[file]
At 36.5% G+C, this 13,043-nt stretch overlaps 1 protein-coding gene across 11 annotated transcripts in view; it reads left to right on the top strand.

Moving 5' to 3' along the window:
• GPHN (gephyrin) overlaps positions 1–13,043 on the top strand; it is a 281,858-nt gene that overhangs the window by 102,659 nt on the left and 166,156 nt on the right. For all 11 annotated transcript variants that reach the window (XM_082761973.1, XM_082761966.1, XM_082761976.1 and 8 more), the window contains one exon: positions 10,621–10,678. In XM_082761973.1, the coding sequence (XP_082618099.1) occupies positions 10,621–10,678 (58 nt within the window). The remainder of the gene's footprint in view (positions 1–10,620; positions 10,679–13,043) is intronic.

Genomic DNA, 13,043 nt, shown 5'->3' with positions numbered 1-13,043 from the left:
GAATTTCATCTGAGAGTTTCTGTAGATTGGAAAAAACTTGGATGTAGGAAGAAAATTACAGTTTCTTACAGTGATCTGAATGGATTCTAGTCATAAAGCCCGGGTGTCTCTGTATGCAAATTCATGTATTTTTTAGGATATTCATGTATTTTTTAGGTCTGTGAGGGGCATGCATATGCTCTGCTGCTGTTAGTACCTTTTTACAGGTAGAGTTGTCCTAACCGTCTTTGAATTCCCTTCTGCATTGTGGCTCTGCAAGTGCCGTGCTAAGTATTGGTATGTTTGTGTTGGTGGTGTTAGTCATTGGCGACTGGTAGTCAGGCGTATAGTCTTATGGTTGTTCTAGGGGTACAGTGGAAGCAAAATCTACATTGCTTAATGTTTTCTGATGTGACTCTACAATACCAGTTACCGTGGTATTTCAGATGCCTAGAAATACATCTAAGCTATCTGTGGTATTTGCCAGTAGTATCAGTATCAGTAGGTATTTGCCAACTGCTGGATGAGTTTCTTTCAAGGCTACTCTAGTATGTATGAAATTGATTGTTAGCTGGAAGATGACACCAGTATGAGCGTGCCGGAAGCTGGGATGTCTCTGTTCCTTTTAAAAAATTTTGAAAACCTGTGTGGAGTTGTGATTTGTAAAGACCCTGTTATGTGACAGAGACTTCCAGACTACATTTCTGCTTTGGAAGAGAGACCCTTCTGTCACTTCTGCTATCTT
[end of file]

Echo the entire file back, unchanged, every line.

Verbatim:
At 36.5% G+C, this 13,043-nt stretch overlaps 1 protein-coding gene across 11 annotated transcripts in view; it reads left to right on the top strand.

Moving 5' to 3' along the window:
• GPHN (gephyrin) overlaps positions 1–13,043 on the top strand; it is a 281,858-nt gene that overhangs the window by 102,659 nt on the left and 166,156 nt on the right. For all 11 annotated transcript variants that reach the window (XM_082761973.1, XM_082761966.1, XM_082761976.1 and 8 more), the window contains one exon: positions 10,621–10,678. In XM_082761973.1, the coding sequence (XP_082618099.1) occupies positions 10,621–10,678 (58 nt within the window). The remainder of the gene's footprint in view (positions 1–10,620; positions 10,679–13,043) is intronic.

Genomic DNA, 13,043 nt, shown 5'->3' with positions numbered 1-13,043 from the left:
GAATTTCATCTGAGAGTTTCTGTAGATTGGAAAAAACTTGGATGTAGGAAGAAAATTACAGTTTCTTACAGTGATCTGAATGGATTCTAGTCATAAAGCCCGGGTGTCTCTGTATGCAAATTCATGTATTTTTTAGGATATTCATGTATTTTTTAGGTCTGTGAGGGGCATGCATATGCTCTGCTGCTGTTAGTACCTTTTTACAGGTAGAGTTGTCCTAACCGTCTTTGAATTCCCTTCTGCATTGTGGCTCTGCAAGTGCCGTGCTAAGTATTGGTATGTTTGTGTTGGTGGTGTTAGTCATTGGCGACTGGTAGTCAGGCGTATAGTCTTATGGTTGTTCTAGGGGTACAGTGGAAGCAAAATCTACATTGCTTAATGTTTTCTGATGTGACTCTACAATACCAGTTACCGTGGTATTTCAGATGCCTAGAAATACATCTAAGCTATCTGTGGTATTTGCCAGTAGTATCAGTATCAGTAGGTATTTGCCAACTGCTGGATGAGTTTCTTTCAAGGCTACTCTAGTATGTATGAAATTGATTGTTAGCTGGAAGATGACACCAGTATGAGCGTGCCGGAAGCTGGGATGTCTCTGTTCCTTTTAAAAAATTTTGAAAACCTGTGTGGAGTTGTGATTTGTAAAGACCCTGTTATGTGACAGAGACTTCCAGACTACATTTCTGCTTTGGAAGAGAGACCCTTCTGTCACTTCTGCTATCTT